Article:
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McGRATH: Tom Crean has turned Indiana around the right way

Indianhead coach Tom Crean tries will comeback from Hoosiers final minutes WisconsBadger's 68-56 wover IndianHoosiers semi-final game Big ten Tournament

Indiana head coach Tom Crean tries to will a comeback from the Hoosiers in the final minutes of the Wisconsin Badger's 68-56 win over the Indiana Hoosiers in a semi-final game of the Big ten Tournament March 16, 2013 at the United Center. | Tom Cruze~Sun-Times

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Updated: April 18, 2013 7:13AM



Rank had its privileges in a previous job, so there I was on the island of Maui in November 2008, covering the Maui Invitational basketball tournament.

Tough duty, sure. But somebody had to do it.

Notre Dame was on hand for a local angle. Texas post-Kevin Durant had a roster full of pro-level talent, and the North Carolina Hansbroughs looked to be a beast of a team that season.

Indiana also was there, lurking as far below the radar as a storied five-time national champion possibly could.

Tom Crean was seven months into the job as Indiana’s coach, hired away from Marquette after Kelvin Sampson was dismissed for desecrating the Temple of Knight by playing fast and loose with NCAA rules. Crean had taken a jackhammer to Sampson’s roster, intent on obliterating a culture of permissiveness. Among those sent packing: Jordan Crawford, a light-it-up scorer who became a first-round NBA draft pick in the year he played at Xavier after transferring.

Didn’t matter. Crean was going to do things his way and not cut corners, even if the motley crew he took the floor with that season would have been pressed to win a decent IU intramural league. Maui was a precursor … and a reminder that it could have been worse.

The Hoosiers were in Maui when the NCAA announced its sanctions for the sins of Sampson. A proactive stance in dismissing the culpable coaches, cleansing the roster and voluntarily forfeiting one scholarship made a case for leniency, as did a history of law-abiding citizenship in the Knight Era. Three years probation was the sentence; pretty light compared with the whacks USC and Penn State have taken in more recent years.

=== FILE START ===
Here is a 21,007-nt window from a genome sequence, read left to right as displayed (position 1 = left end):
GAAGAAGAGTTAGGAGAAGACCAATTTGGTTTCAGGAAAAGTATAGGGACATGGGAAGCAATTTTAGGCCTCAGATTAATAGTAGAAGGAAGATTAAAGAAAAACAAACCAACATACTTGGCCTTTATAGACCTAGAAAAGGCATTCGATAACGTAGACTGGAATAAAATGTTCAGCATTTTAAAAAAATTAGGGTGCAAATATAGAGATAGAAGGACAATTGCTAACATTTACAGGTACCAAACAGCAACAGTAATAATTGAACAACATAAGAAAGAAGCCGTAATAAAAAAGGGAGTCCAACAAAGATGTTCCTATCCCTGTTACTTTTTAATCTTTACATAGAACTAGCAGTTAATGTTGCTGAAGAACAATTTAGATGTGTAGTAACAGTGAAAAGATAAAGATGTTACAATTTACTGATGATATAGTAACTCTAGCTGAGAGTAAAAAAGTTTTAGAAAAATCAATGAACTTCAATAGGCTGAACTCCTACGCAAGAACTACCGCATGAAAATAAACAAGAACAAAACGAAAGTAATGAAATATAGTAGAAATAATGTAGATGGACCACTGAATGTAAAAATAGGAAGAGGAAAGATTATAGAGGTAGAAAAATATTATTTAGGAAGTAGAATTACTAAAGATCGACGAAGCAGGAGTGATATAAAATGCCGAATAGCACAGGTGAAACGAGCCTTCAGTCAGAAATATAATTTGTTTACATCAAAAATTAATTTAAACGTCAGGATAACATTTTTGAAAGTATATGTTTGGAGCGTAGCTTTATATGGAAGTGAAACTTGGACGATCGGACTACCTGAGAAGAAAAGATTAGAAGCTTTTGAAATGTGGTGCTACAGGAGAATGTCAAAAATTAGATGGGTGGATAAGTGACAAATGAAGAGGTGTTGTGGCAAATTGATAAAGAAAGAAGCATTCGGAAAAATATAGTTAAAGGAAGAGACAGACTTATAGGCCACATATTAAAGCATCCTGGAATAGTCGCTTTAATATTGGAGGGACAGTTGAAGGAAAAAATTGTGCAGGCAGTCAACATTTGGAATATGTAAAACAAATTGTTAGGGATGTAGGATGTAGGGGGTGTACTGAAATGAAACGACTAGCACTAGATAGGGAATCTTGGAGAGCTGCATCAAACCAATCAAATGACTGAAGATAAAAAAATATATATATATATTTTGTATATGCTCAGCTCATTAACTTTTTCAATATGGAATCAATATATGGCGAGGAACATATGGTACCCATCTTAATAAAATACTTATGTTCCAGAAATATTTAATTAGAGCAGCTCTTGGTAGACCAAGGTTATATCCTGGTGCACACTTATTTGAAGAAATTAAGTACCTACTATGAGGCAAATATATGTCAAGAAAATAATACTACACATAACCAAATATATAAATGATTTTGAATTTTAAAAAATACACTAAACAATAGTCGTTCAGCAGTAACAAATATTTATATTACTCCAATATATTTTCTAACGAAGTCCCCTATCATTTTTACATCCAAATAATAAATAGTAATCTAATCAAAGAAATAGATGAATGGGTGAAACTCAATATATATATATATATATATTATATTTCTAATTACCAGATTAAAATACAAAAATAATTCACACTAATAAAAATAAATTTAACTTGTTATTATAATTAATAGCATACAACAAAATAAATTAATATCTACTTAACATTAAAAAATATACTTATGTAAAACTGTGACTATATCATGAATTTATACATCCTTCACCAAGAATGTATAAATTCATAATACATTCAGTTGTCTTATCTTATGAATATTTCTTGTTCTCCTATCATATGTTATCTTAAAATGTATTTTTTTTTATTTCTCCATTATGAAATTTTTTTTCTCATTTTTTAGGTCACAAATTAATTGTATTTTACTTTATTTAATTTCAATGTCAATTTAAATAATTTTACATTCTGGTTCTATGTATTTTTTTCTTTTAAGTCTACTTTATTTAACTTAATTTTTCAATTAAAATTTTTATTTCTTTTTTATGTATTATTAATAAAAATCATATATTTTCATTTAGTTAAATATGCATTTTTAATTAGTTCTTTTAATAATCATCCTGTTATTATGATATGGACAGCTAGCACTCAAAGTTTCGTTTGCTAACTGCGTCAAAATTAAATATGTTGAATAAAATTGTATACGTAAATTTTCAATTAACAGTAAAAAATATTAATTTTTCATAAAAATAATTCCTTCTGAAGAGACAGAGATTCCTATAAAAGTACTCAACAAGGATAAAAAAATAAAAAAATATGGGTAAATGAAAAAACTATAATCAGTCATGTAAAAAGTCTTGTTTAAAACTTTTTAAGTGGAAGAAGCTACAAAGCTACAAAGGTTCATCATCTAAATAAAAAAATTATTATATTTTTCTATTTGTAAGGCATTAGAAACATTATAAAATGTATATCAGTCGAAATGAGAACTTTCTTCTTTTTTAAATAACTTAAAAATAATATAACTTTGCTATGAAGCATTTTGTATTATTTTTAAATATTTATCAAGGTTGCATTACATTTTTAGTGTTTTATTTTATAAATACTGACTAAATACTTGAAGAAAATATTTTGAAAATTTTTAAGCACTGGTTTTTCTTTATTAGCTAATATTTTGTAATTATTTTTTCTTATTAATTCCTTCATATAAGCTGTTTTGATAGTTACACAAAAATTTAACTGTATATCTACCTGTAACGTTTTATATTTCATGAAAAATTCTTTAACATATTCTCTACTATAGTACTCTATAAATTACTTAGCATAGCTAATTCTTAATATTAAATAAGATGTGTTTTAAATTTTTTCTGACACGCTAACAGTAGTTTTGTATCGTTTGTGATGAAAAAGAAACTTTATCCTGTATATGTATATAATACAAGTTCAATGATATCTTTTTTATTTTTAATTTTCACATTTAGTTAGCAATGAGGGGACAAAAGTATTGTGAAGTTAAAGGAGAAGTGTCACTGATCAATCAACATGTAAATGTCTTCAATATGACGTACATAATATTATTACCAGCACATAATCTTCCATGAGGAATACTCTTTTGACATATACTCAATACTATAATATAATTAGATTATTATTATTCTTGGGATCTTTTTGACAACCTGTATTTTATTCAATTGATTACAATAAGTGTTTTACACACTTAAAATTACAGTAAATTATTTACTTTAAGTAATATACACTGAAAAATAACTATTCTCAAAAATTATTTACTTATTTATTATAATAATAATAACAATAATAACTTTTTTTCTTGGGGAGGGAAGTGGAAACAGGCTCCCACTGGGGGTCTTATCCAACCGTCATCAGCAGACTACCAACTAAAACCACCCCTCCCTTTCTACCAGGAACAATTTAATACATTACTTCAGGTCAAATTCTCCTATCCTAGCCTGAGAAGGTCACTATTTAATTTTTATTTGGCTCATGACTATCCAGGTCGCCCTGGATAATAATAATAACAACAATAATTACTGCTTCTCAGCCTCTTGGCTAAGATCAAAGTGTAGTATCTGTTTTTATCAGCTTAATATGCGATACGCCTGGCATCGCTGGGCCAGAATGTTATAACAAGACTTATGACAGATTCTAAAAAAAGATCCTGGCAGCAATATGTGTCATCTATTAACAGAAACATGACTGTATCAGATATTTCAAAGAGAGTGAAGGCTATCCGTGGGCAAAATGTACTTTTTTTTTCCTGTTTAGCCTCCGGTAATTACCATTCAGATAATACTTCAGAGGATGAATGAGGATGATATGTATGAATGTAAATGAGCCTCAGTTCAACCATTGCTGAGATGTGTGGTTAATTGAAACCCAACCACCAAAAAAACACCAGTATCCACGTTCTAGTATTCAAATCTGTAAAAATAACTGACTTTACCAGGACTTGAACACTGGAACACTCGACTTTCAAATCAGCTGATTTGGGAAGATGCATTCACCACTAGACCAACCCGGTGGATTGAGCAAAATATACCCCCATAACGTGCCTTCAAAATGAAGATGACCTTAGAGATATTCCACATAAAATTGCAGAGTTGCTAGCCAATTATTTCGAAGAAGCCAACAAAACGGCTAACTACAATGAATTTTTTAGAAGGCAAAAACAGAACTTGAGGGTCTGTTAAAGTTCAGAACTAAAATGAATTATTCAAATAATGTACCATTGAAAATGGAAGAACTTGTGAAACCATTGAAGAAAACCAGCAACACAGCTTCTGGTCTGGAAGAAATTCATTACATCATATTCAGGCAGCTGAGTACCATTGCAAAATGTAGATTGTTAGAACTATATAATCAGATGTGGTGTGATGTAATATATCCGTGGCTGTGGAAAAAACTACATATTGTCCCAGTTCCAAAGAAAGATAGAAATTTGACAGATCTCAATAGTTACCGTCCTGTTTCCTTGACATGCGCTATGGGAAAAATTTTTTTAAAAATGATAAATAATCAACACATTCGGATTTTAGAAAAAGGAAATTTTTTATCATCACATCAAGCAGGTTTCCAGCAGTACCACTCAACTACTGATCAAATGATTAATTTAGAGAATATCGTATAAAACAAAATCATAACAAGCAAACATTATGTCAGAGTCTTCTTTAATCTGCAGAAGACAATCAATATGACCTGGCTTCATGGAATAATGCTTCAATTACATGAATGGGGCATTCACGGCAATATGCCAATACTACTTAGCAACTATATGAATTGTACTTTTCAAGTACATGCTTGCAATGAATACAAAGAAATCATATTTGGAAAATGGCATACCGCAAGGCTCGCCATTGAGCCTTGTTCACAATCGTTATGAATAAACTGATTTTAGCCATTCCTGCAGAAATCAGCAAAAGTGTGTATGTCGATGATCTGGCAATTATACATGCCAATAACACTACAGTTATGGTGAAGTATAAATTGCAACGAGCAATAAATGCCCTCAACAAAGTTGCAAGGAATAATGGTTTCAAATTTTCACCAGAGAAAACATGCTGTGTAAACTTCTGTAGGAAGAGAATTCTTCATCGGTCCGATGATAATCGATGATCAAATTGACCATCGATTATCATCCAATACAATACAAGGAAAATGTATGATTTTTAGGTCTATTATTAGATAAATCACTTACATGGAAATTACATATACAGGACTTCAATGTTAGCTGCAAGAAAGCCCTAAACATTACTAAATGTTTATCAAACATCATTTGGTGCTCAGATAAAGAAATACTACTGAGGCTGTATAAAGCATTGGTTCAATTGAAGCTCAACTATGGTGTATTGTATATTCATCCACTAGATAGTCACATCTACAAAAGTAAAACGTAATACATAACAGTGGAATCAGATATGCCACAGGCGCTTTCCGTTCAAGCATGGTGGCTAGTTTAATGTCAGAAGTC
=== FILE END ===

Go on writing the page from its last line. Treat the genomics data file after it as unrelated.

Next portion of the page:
Crean swallowed hard, took his medicine and got to work on reconstruction. The progress was arduously slow at first, and some who viewed national-championship contention as an IU birthright expected a quicker fix. But look at him now. Top 10 team all season. Big Ten regular-season champion. Possible No. 1 seed in the NCAA tournament.

Too bad he can’t beat Bo Ryan.

Wisconsin made it 10 straight wins over Crean’s Hoosiers with a 68-56 dusting in Saturday’s Big Ten tournament semifinal at the United Center. The loss probably won’t affect IU’s NCAA tournament stock much, but it had to sting some; Crean and Ryan are longtime rivals from the recruiting wars and not particularly fond of each other.

Crean doesn’t do easy. He does intense. And it’s not a trait acquired from his football brothers-in-law, the uber-competitive Harbaughs. Crean was a head coach before either brother and has always functioned at a pace that suggests the house pets might want to look busy when he enters a room.

He’s five years gone from Marquette, but resentment lingers over an awkward departure — his players and his bosses learned of it from news reports, after the deal was done. Crean would probably handle that move with more grace if given the chance, but a school with Indiana’s hoops pedigree can dictate terms of a hiring process, and he was playing on IU’s court once he agreed to be interviewed.

The Milwaukee angst is overdone. Crean gave Marquette nine years and left the program in better shape than he found it, including a seamless (if temporary) transition to the Big East and the only Final Four appearance since the Al McGuire era.

That run, in 2003, made Crean restless. He’d had a glimpse of the mountaintop, but he wasn’t getting there unless another Dwyane Wade walked through the door, and there’s a better chance of that happening in Bloomington.

It hasn’t yet, but Christian Watford and Victor Oladipo and Cody Zeller and Yogi Ferrell give the Hoosiers enough talent to evoke national aspirations. They stand out in the mosh-pit Big Ten by averaging 80 points a game and playing real basketball when many of their opponents are content to mud wrestle. That’s one reason to pull for them.

Crean? Depends on your perspective. He gained no friends by dressing down a Big Ten functionary over the conference’s player-of-the-week selection process, and by berating a Michigan assistant who had been on Sampson’s staff (and cleared of any wrongdoing) following IU’s Big Ten title-clinching victory. But that’s who he is.

A coach who speaks his mind and isn’t afraid of the consequences is bound to ruffle feathers at a time when “We just play them one game at a time” passes as a provocative statement.

Results over diplomacy isn’t always pretty, or ideal. But it has a long history at Indiana.



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